She was the proud maker of some crafty items which I must say did not impress me at all but she was so sweet.  Oh dear this is exactly the sort of trap I am prone to falling into.  I had better get it out of the way now and make it clear that I am not a big fan of crafts that involve little to no artistic talent and I particularly dislike them if they have anything plastic in them.  My loathing of plastic is a whole other post.  I think crafts are a wonderful thing, providing hours of entertainment to the people who enjoy doing them and I have seen many levels of talent on display at craft fairs.  I have my own opinions about which items are quality and which are crap.  I am known to view many things as tacky which others are happy to display in their bathrooms, covering their spare rolls of toilet paper.  You may think I have no sense of fun.  Perhaps I don't.  However I am being excruciatingly honest here and in real offline life, I am even more excruciatingly polite.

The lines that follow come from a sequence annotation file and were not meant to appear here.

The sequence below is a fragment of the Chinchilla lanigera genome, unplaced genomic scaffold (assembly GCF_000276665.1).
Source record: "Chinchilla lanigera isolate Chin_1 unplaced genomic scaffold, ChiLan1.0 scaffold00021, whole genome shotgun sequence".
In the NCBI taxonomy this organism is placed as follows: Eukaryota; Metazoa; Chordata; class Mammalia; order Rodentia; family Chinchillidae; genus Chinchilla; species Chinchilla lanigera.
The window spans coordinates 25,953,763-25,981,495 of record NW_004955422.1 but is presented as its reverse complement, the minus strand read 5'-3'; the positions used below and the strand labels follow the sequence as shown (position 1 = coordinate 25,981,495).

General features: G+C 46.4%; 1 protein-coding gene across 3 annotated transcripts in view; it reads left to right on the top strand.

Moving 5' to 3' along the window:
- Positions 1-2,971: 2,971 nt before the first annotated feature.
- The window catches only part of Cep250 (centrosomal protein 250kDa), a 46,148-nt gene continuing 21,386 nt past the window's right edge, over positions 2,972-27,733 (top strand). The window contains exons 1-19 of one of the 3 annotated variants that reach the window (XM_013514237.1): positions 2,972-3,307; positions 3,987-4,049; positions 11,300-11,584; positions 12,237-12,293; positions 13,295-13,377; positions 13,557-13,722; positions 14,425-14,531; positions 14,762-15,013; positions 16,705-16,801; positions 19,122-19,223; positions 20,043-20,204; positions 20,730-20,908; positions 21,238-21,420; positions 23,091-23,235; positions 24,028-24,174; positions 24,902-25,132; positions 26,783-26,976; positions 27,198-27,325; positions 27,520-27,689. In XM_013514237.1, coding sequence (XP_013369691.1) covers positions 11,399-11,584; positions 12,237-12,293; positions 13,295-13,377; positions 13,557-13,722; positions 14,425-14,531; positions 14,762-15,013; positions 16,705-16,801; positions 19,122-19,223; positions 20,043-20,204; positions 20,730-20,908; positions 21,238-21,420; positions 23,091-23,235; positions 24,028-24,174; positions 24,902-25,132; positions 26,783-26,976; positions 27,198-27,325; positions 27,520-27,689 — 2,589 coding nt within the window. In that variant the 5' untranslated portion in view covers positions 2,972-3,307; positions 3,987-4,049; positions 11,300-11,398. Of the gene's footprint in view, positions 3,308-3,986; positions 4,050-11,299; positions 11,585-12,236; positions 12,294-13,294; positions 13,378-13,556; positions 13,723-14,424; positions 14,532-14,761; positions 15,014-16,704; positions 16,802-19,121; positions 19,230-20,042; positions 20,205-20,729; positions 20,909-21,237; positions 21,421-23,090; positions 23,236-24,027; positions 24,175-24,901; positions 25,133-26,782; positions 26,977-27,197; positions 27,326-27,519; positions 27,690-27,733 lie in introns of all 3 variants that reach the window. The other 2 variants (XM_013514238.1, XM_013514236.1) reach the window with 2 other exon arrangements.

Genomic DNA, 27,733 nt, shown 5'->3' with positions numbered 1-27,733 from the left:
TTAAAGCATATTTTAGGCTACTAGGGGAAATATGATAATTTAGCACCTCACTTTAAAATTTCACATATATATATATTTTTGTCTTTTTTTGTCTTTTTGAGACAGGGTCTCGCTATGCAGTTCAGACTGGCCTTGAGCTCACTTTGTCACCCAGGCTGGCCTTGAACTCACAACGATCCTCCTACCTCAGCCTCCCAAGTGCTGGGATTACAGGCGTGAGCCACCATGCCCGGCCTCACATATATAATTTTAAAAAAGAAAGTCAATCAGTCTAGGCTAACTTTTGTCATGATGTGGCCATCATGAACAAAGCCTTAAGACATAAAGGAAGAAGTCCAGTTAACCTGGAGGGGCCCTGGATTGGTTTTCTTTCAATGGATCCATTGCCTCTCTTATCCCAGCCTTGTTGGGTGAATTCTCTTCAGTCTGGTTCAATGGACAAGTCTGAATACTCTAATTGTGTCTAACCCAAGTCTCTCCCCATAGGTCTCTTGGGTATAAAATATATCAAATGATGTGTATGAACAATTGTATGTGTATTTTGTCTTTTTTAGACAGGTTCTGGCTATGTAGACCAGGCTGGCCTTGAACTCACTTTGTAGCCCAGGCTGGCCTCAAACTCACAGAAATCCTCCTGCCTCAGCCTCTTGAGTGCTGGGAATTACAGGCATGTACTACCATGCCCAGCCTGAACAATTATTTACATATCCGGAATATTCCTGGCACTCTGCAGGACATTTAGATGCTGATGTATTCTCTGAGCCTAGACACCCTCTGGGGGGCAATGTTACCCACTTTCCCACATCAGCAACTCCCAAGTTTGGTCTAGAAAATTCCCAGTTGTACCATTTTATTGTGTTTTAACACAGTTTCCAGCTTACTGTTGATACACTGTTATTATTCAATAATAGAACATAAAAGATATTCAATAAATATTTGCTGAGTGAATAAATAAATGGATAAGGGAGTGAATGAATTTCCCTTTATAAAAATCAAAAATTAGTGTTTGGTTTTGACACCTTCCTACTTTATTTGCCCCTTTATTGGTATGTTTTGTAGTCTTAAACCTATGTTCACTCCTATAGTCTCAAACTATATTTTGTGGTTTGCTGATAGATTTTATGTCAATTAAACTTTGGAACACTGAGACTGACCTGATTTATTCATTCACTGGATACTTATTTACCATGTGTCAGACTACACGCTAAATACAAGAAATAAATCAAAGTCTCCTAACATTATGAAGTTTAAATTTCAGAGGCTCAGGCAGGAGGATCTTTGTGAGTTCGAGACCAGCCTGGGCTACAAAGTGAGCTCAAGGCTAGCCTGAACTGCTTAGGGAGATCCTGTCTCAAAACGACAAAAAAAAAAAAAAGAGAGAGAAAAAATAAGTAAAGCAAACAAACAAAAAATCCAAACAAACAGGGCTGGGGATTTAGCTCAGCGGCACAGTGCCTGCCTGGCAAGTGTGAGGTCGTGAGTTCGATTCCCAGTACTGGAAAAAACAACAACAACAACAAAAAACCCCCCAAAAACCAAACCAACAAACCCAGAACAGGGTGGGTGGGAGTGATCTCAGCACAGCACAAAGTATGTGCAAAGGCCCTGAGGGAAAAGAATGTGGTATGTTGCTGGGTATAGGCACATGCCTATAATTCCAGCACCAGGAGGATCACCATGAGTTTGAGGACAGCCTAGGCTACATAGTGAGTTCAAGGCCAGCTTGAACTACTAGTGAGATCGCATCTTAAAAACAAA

I cringe as I say such things, being someone who dabbles in amateur artistic endeavours and them puts them on her blog where her poor readers then have to come up with something nice to say.  But the difference, I would argue, is that I am not asking anyone to pay for them.  No, I would be no good at selling my paintings or drawings at all.  I would happily give them away to someone who wanted them.  So there I was today, faced with a very sweet woman who had some degree of drawing talent, but who spent it drawing on little pieces of plastic which she then strung and sold as jewelry.   There were other items on her table, which reminded me of the crafts I might have done while in Brownies.  Have I mentioned that she was very sweet?